Ignacia Pinto says the cost of living crisis, turbo-charged by the government, is hitting women hardest
On August 3rd, the Bank of England played its favourite tune for the fourteenth time: another interest rate hike reaching a whopping 5.25%, the highest level since the 2008 financial crisis. The objective of these successive increases has been to tame inflation, which peaked at 10.1% in 2022. However, we are still experiencing high levels of inflation – the consumer price index (CPI) rose by 7.9% between June 2022 and June 2023. Food prices have increased even more. A basic weekly basket for a woman increased from £41 in July 2022 to £48.57 in July 2023 – equivalent to nearly £400 more per year. A look towards our European neighbours, such as France, Germany, Spain and Italy, as well as across the pond in the US, reveals that other countries have been more successful in bringing down inflation.
The Bank of England is supposedly an autonomous and neutral entity with a mandate to maintain inflation around 2% and promote financial stability. The main tool to control inflation is the interest rate. The logic seems simple: As borrowing becomes more expensive, consumption, investment, and overall spending go down, easing pressure on prices. All fine in theory when these pressures are internal, but what if inflation is driven by different factors?
The pandemic and the following return to activity created imbalances in global distribution chains, pushing prices upward. Then, Russia’s invasion of Ukraine caused a peak in energy and other commodity prices, ultimately impacting household budgets. On top of that, Brexit increased trade costs, leading to higher food prices. Lately, evidence indicates that price increases have been driven by skyrocketing corporate profits in several countries, including the UK.
High prices lead to a loss in people’s purchasing power and, to compensate, wages should increase in line with inflation, so people don’t see a decline in their real income. However, that hasn’t happened – at least for most people. The Bank of England is calling for wage restraints to control inflation, leaving the most vulnerable households bearing the brunt of economic adjustment. At the same time, data from the Bank itself suggests that workers on low salaries haven’t received wage increases, while people on high incomes have seen their salaries adjusted to cover the rise in prices. This means that low-income households, including lone mothers, disabled people, and households from minority ethnic backgrounds, suffer a disproportionate blow from the soaring prices of essentials, on which they spend a higher proportion of their budget.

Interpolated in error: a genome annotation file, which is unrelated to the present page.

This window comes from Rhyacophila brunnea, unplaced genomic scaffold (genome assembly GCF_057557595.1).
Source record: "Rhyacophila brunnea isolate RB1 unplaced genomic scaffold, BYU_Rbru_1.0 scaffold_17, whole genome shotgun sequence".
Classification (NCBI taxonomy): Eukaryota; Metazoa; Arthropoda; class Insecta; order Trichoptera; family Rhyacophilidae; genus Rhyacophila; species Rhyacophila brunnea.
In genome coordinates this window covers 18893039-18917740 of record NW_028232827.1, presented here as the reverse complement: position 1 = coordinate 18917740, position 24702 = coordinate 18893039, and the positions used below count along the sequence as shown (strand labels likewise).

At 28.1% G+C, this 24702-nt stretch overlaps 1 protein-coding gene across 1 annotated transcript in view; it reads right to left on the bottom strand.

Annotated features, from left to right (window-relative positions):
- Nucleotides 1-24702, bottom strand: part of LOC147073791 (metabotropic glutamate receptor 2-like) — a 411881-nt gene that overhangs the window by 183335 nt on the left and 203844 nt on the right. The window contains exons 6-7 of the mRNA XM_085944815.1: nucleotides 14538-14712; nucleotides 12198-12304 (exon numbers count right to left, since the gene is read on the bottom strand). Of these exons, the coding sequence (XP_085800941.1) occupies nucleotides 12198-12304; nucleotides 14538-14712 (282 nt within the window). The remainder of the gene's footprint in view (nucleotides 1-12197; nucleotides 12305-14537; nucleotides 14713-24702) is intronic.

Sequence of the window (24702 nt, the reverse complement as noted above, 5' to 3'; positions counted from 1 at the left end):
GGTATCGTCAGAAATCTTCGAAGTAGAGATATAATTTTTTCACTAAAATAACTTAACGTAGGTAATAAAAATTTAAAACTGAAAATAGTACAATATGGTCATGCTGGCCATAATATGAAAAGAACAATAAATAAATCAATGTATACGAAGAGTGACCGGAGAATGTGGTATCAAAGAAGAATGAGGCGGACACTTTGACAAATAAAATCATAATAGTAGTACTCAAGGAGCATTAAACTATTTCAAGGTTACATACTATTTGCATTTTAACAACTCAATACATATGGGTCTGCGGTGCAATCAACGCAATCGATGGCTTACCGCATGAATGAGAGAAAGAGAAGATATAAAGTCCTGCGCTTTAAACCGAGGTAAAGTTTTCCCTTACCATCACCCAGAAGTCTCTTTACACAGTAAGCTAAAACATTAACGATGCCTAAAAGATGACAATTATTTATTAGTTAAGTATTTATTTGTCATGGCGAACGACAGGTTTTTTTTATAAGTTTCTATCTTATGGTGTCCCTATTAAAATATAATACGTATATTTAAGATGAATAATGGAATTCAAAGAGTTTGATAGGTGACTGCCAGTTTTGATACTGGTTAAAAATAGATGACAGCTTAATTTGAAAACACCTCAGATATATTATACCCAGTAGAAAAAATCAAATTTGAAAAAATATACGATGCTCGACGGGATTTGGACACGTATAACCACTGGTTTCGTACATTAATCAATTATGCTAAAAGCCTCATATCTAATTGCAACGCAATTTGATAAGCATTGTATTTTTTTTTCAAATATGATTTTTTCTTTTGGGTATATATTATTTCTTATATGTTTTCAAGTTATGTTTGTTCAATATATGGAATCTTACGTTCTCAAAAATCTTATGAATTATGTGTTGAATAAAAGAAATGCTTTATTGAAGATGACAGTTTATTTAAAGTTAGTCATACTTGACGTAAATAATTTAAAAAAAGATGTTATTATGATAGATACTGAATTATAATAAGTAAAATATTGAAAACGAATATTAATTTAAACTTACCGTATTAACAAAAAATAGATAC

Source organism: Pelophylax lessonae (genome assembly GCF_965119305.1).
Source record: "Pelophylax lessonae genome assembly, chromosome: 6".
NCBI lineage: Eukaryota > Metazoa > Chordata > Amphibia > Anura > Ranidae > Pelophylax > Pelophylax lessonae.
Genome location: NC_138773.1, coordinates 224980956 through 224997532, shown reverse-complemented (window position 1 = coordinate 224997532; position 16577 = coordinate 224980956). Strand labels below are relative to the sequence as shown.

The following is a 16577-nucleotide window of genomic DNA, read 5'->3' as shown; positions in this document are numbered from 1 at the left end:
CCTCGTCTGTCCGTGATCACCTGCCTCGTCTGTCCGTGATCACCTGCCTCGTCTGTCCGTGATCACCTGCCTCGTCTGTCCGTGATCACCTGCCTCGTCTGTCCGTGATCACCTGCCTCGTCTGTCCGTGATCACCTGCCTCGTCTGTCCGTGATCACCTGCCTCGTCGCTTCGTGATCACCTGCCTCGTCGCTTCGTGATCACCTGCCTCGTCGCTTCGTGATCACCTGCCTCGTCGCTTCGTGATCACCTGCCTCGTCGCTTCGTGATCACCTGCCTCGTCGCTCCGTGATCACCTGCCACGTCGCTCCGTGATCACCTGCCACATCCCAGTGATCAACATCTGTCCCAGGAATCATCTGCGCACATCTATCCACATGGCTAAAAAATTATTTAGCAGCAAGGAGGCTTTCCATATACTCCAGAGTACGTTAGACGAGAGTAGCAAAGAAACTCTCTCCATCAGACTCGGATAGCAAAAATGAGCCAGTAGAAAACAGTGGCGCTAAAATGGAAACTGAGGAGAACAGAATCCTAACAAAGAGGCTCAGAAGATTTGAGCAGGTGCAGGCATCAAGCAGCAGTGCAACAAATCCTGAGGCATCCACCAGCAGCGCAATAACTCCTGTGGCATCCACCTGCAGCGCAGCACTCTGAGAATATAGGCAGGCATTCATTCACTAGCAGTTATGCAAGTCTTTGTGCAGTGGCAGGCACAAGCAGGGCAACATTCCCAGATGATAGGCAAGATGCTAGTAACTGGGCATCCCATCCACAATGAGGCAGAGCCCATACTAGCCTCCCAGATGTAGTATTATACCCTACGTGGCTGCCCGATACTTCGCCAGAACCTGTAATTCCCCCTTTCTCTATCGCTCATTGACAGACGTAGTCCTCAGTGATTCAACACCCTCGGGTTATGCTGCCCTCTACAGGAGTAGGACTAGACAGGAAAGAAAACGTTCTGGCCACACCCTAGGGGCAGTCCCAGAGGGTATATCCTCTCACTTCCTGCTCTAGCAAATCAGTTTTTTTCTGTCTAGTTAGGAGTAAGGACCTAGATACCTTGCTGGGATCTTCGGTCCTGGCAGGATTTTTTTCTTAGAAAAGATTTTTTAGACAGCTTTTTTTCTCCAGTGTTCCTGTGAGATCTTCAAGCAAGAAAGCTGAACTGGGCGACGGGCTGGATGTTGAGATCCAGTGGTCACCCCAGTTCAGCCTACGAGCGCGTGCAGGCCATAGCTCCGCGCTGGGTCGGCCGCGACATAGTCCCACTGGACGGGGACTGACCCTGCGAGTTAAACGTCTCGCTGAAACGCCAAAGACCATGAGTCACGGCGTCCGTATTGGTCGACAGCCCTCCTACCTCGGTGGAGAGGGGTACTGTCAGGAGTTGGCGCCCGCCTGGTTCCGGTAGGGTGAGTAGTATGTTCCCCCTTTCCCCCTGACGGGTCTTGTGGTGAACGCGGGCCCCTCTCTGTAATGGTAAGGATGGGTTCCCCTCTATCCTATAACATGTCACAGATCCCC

So, how “neutral” is it to put the most vulnerable at the forefront of paying the cost of financial and monetary stability while ignoring the inflated profits of huge corporations? Monetary policy has consequences for income and wealth distribution, so we should be asking who benefits from this and who loses out. With consecutive increases in the interest rate, those who are net debtors will see their situation worsen. This includes people with mortgages and households taking up debt to pay for essentials, resulting in a double cost-of-living and debt crisis.
In this context, it’s worth questioning whether interest rate hikes are the best way to control inflation. Scrutinising the available tools to manage inflation and their effectiveness is fundamental, especially in a climate emergency that will add a permanent dose of uncertainty to our economy.
Coordination between monetary and fiscal policy could be the way forward. For example, the Government could top-up departmental budgets to allow for an increase in public sector pay, at least in line with inflation. As women comprise the majority of the public sector workforce, this would directly ease the disproportionate pressures of the cost-of-living crisis on them. Recent analysis from the IPPR has highlighted that such an increase in public sector pay wouldn’t fuel inflation, disproving the “wage-price spiral” argument. This would protect the livelihoods of thousands of public sector workers in vital sectors such as health, care and education.
Taxes should increase for energy giants, banks and corporations raking in massive windfall profits on the backs of working people. The additional revenue could be used to shield households from external pressures on energy prices and periodically increase benefits in line with inflation, so they don’t lose their real value. Women would benefit from this as they rely more on social security due to their lower incomes – a consequence of the unequal distribution of unpaid work and caring responsibilities.
The outcomes of the UK’s monetary policy are anything but neutral. The sole reliance on the Bank of England to curb inflation deepens existing inequalities and will continue to do so. The Government needs to take responsibility and learn from countries that have been more successful than us and incorporate new policy tools that can tackle the challenges we are facing now. Moving towards a green and caring economy requires collective efforts in every policy aspect.